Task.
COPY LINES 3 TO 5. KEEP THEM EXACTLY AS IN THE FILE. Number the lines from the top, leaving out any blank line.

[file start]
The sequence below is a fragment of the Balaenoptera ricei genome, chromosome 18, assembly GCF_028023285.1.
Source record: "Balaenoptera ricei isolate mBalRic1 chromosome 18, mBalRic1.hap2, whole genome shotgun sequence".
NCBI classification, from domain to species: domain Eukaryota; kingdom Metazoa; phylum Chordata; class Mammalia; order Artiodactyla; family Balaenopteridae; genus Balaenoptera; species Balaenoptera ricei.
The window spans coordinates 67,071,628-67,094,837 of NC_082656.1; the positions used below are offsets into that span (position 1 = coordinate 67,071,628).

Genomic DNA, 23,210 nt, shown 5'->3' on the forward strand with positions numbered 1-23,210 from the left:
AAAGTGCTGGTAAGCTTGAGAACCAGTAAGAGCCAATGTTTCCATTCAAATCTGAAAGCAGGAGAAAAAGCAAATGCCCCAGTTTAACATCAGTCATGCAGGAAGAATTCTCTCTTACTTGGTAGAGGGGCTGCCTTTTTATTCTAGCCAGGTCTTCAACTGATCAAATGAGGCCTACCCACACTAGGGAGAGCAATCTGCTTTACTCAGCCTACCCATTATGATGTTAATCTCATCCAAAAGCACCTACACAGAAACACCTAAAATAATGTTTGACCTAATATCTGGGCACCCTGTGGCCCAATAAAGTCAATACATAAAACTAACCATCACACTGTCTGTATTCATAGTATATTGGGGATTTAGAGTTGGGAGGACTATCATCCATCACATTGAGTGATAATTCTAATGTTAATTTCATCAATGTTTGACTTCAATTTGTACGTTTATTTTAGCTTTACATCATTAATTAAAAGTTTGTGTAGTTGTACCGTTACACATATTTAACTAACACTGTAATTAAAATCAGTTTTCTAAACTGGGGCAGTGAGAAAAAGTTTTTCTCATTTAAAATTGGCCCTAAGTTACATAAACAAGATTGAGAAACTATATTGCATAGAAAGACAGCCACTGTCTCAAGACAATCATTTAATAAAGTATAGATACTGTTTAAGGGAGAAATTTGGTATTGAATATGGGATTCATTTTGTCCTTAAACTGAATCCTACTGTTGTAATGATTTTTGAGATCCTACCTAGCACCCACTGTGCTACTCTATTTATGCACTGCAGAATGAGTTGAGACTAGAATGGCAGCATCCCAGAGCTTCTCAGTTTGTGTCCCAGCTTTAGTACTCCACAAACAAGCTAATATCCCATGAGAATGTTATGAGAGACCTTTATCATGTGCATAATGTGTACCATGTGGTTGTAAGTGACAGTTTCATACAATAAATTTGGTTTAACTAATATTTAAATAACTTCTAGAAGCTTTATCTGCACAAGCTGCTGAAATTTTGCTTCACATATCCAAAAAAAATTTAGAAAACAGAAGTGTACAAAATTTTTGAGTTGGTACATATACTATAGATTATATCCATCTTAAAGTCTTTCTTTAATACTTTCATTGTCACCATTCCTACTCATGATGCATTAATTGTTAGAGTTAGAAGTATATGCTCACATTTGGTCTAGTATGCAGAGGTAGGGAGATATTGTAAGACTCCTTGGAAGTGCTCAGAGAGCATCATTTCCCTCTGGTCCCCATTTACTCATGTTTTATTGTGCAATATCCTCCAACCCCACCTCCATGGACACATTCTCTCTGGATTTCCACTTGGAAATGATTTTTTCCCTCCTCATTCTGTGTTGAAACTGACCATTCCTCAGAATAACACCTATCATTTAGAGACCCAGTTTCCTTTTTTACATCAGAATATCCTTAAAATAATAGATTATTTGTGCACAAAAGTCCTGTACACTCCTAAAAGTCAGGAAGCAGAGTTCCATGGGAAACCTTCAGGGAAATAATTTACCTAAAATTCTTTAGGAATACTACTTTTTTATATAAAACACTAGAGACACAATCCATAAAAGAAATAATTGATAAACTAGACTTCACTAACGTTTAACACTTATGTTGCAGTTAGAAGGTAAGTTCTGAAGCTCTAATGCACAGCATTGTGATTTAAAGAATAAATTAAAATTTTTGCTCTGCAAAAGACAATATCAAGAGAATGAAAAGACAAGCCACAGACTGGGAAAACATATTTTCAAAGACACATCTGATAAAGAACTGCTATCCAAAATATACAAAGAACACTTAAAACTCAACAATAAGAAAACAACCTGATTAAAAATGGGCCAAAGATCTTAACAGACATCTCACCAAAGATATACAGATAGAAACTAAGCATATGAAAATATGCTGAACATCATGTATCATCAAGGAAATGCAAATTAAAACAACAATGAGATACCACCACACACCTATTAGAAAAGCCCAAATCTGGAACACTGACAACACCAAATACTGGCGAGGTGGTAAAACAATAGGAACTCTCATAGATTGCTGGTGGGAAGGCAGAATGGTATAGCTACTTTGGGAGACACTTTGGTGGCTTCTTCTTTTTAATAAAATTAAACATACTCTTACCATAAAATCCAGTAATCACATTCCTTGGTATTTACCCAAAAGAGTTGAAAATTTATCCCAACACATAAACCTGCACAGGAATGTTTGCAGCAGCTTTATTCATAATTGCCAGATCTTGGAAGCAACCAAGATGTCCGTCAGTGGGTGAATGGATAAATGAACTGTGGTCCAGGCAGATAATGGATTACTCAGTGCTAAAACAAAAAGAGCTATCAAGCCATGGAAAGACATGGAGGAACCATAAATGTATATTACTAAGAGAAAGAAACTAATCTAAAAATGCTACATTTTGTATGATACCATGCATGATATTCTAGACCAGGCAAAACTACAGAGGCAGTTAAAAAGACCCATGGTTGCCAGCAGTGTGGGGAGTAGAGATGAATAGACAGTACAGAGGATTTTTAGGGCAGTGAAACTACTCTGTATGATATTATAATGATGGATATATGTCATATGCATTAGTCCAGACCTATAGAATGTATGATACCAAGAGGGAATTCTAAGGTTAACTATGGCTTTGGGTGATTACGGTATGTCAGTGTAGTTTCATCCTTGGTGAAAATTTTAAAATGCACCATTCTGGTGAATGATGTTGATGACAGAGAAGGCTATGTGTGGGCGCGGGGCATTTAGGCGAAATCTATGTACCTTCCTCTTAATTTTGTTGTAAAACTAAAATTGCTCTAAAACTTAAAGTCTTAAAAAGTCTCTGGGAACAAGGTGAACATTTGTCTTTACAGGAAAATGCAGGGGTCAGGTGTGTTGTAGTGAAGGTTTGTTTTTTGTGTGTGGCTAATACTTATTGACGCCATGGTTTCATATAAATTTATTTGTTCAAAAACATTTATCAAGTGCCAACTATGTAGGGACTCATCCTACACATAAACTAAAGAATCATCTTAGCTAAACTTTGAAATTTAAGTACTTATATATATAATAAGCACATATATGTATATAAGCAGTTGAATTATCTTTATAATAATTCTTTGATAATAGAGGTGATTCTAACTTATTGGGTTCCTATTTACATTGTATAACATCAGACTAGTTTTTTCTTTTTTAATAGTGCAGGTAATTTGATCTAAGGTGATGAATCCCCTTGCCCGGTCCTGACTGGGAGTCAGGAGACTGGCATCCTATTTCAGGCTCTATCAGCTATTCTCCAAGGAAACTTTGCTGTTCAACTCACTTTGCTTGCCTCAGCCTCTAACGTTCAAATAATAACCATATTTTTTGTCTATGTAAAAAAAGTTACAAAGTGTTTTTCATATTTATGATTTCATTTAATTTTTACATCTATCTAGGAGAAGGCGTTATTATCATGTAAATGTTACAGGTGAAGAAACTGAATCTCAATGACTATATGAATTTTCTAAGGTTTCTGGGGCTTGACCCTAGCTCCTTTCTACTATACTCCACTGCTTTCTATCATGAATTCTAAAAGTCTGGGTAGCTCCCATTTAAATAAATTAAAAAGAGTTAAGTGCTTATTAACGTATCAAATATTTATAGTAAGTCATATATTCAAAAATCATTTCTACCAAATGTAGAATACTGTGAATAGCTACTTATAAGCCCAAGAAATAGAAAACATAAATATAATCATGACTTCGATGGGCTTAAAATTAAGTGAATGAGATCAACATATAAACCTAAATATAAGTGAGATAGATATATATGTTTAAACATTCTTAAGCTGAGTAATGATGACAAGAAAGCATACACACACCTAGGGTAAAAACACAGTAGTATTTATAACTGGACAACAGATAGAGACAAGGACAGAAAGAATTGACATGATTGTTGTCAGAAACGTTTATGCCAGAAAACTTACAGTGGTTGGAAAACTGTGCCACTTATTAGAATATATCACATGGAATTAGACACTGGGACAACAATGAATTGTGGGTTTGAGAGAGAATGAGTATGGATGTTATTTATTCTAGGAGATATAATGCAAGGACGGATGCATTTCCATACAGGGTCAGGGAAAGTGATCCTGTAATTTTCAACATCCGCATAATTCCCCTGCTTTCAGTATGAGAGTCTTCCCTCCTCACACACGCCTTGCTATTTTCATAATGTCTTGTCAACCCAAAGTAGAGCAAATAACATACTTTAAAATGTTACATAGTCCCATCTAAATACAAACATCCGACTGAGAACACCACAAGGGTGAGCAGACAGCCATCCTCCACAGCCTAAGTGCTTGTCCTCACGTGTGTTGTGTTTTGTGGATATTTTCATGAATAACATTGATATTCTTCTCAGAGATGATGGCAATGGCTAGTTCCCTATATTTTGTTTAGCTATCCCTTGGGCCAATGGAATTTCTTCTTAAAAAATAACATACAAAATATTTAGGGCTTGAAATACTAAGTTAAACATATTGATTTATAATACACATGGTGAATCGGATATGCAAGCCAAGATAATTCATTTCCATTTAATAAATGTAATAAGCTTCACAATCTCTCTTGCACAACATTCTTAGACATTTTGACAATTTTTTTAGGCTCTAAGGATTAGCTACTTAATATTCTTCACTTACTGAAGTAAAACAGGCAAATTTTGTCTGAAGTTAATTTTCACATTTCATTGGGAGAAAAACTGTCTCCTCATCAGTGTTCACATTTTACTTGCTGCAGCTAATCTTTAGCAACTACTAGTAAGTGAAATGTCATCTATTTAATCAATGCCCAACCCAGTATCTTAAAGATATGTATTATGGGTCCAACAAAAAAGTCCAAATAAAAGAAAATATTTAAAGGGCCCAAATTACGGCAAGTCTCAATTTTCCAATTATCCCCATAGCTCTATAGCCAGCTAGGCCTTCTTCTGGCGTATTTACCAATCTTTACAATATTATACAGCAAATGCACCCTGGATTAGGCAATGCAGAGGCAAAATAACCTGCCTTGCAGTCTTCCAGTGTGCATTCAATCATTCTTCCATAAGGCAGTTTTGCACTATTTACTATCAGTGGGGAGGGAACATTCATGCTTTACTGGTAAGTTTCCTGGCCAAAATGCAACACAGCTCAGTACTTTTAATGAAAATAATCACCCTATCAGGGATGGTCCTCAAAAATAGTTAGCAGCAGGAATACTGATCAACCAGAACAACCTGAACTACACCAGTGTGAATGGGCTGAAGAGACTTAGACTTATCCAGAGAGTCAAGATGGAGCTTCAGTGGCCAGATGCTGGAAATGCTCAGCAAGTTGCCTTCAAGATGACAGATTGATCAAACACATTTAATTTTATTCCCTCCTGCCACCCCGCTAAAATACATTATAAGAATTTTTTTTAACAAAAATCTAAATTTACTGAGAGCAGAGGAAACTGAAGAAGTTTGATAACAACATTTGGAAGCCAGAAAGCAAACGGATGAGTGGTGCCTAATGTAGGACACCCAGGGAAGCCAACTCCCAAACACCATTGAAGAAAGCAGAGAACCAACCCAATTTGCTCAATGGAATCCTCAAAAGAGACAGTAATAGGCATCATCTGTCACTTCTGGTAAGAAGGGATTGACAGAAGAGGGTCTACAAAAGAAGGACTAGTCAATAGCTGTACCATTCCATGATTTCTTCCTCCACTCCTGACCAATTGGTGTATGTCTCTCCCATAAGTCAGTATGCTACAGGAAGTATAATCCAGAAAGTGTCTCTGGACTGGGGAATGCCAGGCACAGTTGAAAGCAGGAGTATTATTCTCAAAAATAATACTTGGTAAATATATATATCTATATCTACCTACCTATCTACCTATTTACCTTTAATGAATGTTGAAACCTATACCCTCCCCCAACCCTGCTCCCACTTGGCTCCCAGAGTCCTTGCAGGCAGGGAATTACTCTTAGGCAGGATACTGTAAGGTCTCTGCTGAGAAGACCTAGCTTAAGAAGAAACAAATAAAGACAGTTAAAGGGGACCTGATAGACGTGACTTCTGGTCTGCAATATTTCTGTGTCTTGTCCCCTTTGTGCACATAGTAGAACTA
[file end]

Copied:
NCBI classification, from domain to species: domain Eukaryota; kingdom Metazoa; phylum Chordata; class Mammalia; order Artiodactyla; family Balaenopteridae; genus Balaenoptera; species Balaenoptera ricei.
The window spans coordinates 67,071,628-67,094,837 of NC_082656.1; the positions used below are offsets into that span (position 1 = coordinate 67,071,628).

Genomic DNA, 23,210 nt, shown 5'->3' on the forward strand with positions numbered 1-23,210 from the left: